Where you love somebody a whole lot, and you know that person loves you, that’s the most beautiful place in the world. (From The Most Beautiful Place In The World by Ann Cameron)
I love my home town. Love it. I honestly can’t think of a single place I would rather call home. Strangely, I often hear people lament that there is nothing to do here. Sometimes they look at me like I’m crazy when I say I love it here, that I hope we can live here forever. “What is there to do?” they ask.
Here’s what we do here, in this town:
We stroll the paths of the city zoo at dusk while a jazz band plays in the pavilion and the sky melts into watercolor pastels.
We take our son to art classes at the local museum and dramatic readings at the public library and watch his love of art and literature blossom before us.
We take blues dancing lessons and find that we are terrible at it.
We drive just about an hour in one direction to hand feed animals at a petting farm and just about an hour in another direction to pluck fresh blackberries from thorny bushes.
We bake pies and share them with friends.
We visit the planetarium and learn about the stars and then when the children are in bed we sneak outside to trace the constellations we’ve learned. Crickets and cicadas serenade our stargazing dates.
We see classic movies at a gorgeous 70-year-old theater and enjoy live piano music at intermission.
We watch a bubble artist create enormous bubbles in a down town park while our children squeal with delight.
We climb into a large plastic bin at the winery and squish grapes beneath our bare feet.
We build a fire in the back yard and make hundreds of s’mores with dozens of friends, talking the way people do when the night and the firelight diminish inhibitions. We hear our friends’ deep hopes and secret nagging fears and we share with them our own.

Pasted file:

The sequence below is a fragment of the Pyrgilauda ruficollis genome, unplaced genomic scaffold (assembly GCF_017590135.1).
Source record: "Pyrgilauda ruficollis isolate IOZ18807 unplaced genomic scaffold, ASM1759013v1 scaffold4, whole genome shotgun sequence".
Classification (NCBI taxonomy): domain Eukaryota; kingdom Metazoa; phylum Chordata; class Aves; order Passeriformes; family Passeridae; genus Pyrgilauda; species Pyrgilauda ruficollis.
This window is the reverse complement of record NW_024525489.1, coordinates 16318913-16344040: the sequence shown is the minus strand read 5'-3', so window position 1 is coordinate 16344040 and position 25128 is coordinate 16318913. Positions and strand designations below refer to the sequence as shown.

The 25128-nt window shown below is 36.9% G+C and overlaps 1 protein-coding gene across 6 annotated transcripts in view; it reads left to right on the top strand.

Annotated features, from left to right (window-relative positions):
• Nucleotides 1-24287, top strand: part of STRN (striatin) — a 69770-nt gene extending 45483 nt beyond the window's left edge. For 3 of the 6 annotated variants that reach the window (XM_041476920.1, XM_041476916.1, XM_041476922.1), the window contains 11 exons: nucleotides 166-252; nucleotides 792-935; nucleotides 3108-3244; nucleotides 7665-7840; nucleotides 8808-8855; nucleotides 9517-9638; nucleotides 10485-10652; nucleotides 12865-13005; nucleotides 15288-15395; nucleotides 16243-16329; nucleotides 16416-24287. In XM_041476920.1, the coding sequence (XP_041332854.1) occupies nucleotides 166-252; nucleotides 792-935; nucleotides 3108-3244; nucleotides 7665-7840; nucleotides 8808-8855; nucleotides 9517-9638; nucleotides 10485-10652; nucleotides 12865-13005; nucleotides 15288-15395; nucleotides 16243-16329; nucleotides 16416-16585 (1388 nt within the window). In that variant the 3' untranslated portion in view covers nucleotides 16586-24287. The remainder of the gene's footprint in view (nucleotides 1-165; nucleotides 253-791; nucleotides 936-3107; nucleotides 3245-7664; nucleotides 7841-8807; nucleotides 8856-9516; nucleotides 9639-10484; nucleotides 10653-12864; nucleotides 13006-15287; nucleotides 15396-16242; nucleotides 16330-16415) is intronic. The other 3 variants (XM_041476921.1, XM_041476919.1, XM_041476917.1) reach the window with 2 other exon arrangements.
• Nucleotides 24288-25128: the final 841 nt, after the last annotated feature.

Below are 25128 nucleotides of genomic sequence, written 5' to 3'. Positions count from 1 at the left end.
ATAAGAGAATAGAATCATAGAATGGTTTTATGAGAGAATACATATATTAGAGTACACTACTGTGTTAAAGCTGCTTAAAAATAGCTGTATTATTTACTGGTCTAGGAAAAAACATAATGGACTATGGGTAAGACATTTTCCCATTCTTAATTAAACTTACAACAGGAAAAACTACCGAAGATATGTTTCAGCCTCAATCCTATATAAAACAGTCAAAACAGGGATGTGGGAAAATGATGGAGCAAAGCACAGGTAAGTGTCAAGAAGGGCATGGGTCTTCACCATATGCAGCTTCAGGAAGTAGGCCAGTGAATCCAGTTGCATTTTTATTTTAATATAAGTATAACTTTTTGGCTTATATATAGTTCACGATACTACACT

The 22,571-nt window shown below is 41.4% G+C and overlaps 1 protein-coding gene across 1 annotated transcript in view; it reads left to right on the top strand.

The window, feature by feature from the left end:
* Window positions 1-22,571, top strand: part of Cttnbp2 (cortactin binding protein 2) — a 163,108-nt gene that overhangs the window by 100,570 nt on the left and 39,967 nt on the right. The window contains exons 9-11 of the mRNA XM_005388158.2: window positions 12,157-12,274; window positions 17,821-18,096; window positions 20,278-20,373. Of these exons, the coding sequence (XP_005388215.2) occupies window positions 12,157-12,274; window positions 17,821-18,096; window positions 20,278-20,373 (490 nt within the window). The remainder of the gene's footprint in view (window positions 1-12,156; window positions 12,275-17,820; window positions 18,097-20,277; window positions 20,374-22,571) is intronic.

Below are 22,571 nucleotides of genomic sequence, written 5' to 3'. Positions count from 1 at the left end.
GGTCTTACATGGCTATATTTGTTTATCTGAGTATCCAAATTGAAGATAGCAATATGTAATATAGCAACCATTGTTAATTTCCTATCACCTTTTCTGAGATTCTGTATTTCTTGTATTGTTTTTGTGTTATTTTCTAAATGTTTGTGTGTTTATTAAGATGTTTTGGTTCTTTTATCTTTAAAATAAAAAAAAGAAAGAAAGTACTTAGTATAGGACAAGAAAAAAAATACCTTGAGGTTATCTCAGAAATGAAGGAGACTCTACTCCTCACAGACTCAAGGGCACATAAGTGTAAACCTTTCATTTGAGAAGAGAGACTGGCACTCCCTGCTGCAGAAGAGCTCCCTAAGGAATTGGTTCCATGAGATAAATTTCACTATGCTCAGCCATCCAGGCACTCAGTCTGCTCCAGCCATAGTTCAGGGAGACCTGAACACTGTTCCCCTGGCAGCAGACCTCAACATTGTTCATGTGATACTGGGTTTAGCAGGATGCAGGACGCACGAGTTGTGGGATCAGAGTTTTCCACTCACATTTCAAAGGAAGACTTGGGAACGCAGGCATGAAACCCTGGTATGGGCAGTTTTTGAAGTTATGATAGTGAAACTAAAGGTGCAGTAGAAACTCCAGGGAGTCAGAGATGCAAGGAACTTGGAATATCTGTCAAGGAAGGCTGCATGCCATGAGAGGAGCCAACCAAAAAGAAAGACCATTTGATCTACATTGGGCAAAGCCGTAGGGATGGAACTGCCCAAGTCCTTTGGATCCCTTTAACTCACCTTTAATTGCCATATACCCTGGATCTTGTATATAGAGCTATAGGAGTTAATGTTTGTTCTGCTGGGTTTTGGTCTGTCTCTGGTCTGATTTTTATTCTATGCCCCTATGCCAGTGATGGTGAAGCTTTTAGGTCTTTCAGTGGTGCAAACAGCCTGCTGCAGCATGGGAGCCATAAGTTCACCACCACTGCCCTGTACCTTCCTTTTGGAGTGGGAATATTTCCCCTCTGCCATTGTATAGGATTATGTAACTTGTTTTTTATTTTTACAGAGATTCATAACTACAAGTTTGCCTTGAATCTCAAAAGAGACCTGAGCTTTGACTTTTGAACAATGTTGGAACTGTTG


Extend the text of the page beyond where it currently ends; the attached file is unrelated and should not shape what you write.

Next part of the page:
We sleep in on weekends and enjoy pancakes and bed head.
We settle in at church with people who have known us long and loved us.
We follow our favorite food trucks around like addicts, waiting in ridiculous lines for a feast in a paper bowl.
We drag our quilts and folding chairs up the hill of the university to watch movies they project on the side of a building while we enjoy picnics and popcorn and the laughter of our community.
We drive the roads between our own home and the homes of our friends and family over and over until we could drive them asleep. We strap the kids in their car seats in the dark, hear their breathing change on the way home and then we carry them inside to their beds.
We pass the schools we grew up in and the church where we met. We find our own history in parks and churches, streets, schools, restaurants and theaters. Here is where we became friends. And there is where he first held my hand in the snow. This is the town where we grew in love and married and had our babies. This is the town that gave us our friends and our teachers. This has been both launch pad and landing site.
And I suppose the truth is these things could have happened anywhere. If we had been born somewhere else, we would have launched from some other place and we would have loved in other ways other people. But we were born here and we grew up here. And it is in this place that we love somebody a whole lot and we know with great conviction that we are loved in return. To quote the inimitable Ray Bradbury, “In what way then was the town special? Why, I was born there. It was my life.” The most beautiful place in the world (and with plenty to do, thank you very much).